The Amish believe that life needs to function by way of God’s will. For example, if a house burns down, it was God’s will. It is for this reason that the Amish do not use smoke alarms.

If we apply this belief to teeth, it becomes clearer why the Amish decide to remove their teeth. If a tooth develops a cavity and causes pain, this is God’s will, and the obvious option is to have it removed. The Amish approach most medical care matters in this way. The beauty of this way of life is that it is simple, as the Amish community member simply needs to accept that whatever happens is God’s will. There is nothing that can be done about it.

Pulling Teeth

For some Amish groups, it seems a lot more practical and less expensive to have a tooth removed than to go through the process of saving it. Dentures are more cost effective than lifetime oral care. Having a tooth, a number or teeth, or mouthful of teeth removed is commonplace among the Amish.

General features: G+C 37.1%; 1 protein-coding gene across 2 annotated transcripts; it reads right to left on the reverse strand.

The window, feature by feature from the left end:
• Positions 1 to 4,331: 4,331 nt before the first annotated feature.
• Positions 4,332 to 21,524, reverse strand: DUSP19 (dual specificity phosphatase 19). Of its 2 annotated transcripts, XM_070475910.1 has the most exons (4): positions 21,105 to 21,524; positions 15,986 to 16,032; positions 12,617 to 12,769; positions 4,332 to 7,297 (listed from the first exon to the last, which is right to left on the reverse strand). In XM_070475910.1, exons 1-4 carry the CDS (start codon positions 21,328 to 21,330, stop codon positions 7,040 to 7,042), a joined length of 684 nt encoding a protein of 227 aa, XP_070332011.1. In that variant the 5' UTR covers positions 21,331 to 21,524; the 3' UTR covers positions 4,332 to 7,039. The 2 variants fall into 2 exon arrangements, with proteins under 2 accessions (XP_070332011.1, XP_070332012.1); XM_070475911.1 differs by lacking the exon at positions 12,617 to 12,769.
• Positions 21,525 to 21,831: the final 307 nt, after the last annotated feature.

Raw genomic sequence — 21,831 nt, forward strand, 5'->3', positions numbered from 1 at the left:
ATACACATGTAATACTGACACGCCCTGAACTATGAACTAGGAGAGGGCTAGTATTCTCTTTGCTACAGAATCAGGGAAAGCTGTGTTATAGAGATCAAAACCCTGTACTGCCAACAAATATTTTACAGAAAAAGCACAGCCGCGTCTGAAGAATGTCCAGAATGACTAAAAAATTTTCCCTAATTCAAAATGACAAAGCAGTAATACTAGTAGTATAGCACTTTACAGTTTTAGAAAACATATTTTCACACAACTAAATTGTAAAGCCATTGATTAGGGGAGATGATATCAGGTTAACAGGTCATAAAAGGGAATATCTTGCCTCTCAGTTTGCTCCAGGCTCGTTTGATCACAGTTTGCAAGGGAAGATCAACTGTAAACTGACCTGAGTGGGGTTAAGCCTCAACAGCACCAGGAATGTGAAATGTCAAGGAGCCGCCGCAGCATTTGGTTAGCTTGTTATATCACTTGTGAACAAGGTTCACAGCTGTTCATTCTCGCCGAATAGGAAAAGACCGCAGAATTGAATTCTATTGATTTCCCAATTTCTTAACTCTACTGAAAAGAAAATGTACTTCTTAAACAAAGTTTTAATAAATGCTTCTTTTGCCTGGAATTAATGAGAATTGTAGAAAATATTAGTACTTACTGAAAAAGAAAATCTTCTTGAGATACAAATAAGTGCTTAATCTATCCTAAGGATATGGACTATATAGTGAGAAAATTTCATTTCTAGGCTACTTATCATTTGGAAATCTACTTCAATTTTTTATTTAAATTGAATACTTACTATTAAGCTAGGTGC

The expense of caring for teeth would be considered vain and impractical to the Amish.

The expense of caring for teeth would be considered vain and impractical to the Amish.

While most of us were taught to brush, floss and see our dentist regularly, the Amish will often only see a dentist to have a painful tooth removed, or perhaps all the teeth removed in one fell swoop. Rather than come back again for when the other teeth begin to decay, it is cheaper to have them removed than to care for each one. Dentistry to the Amish is seen as an economical choice, not one of vanity or necessity.